You’re probably asking, why on earth is this woman quoting Shakespeare? What does Hamlet have to do with being a writer? The truth is, I was going to call this post “In Defense of the Semi-Colon,” but I knew no one – and I mean no one – would read that, so I chose a title that I thought would get you to skim at least the first paragraph. As for those semi-colons … well, you’ll just have to keep reading to see where they fit into the plot.
Call me eccentric, if you will, but I believe Shakespeare’s advice has relevance to us as writers. Why? Because I believe most of us will be tempted to ignore it at least once in our careers, and we may regret that.
In some cases, disregarding the bard’s counsel is the result of not having fully defined “thine own self.” So, let’s start with that. I propose a few minutes of introspection to answer three questions:
1. Who am I?
2. Why do I write?
3. What is important to me? (or, to paraphrase that, What do I value?)
We all have different answers, and they’re all valid. I’ll give you my answers because – no surprise – they have a bearing on the issue of semi-colons.
Who am I? I’m a Christian writer. Though there are other facets to my life, my faith and the need to write are central. That’s how I define myself.
Why do I write? To entertain readers and to introduce them to my world view. (My world view, by the way, is one in which love heals and justice prevails.)
What do I value? Besides justice and integrity, perfect grammar. I doubt any one of you will add grammar to your list of values, but it’s important to me. And that’s where the semi-colons come into play.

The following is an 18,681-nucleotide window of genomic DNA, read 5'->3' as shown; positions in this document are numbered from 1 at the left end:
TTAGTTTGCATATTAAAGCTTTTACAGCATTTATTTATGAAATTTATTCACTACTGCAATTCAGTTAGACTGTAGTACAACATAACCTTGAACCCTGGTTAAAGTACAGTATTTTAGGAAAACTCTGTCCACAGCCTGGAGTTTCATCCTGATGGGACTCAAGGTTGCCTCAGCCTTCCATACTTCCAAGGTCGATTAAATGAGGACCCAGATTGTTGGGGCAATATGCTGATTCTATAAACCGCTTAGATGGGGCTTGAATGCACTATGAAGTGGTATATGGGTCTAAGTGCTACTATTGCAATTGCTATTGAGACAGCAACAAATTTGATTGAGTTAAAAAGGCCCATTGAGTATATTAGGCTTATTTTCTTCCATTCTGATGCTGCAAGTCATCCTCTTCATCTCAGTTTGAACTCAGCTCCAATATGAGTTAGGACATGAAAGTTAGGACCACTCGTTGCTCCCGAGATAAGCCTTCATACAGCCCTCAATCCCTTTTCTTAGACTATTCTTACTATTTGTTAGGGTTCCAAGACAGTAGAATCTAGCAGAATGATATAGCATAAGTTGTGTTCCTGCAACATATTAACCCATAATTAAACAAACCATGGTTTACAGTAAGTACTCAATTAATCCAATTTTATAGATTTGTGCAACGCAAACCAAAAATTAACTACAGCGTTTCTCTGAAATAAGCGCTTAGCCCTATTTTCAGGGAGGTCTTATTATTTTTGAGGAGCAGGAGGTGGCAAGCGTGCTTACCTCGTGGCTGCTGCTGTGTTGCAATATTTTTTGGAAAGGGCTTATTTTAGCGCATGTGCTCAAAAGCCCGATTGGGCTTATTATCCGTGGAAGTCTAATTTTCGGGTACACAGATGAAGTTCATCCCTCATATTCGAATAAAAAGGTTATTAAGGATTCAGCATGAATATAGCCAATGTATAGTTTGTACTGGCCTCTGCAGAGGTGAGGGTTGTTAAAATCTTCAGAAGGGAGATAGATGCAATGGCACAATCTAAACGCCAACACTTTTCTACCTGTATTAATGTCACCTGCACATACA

In Defense of the Semi-Colon
More than ten years ago when I was still writing for the secular market I started working with a fledgling publisher. They were interested in one of my early romances to which I’d received reversion of rights, and – since that book was the first in a series that is still in print – I thought that having it reissued would be a good marketing move. It was, I believed, the classic win-win situation. The publisher would get a book that required no editing, and I’d be able to introduce some of my newer readers to that particular story.
Unfortunately, the publisher had what they called a ‘house style’ for text, and that style dictated the abolishment of both colons and semi-colons. I could live with the substitution of em-dashes for colons, since that didn’t change the meaning of the sentence, but turning all semi-colons into commas just didn’t work for me. As you can tell from reading this, I write sentences with multiple clauses, and there are times when a semi-colon is mandatory to maintain the meaning.
After a week or so of discussions with the editor, I pulled the book. Why? Because grammar is important to me, and the changes she wanted made would have turned my manuscript into one that would make me cringe. In other words, I would not have been true to myself if I’d agreed to eliminate semi-colons.
This may sound trivial; it may sound extreme. (Notice the semi-colon in the previous sentence.) I doubt anyone else on the planet would refuse a contract for that reason.
But what if the editor asked you to change the basic premise of the book, turning your heroine into a character you didn’t like?
What if an editor wanted you to change the setting and timeframe to one that was more popular but which didn’t appeal to you?
Or what if being published meant signing a contract with a company that had a reputation for being less than honest?
Would you do it?
The point I’m trying to make is that we all want to be published, and once we’re published, we want to continue to see our books in print. That’s part of being a writer. But, in my opinion, we should never compromise our principles simply to be published.
Think about that and your answers to the three questions each time you consider signing a publishing contract. The bottom line is, it’s your book; it’s your name that will be on the cover; it’s your decision. I urge you, though, whatever decision you make, to remember Shakespeare.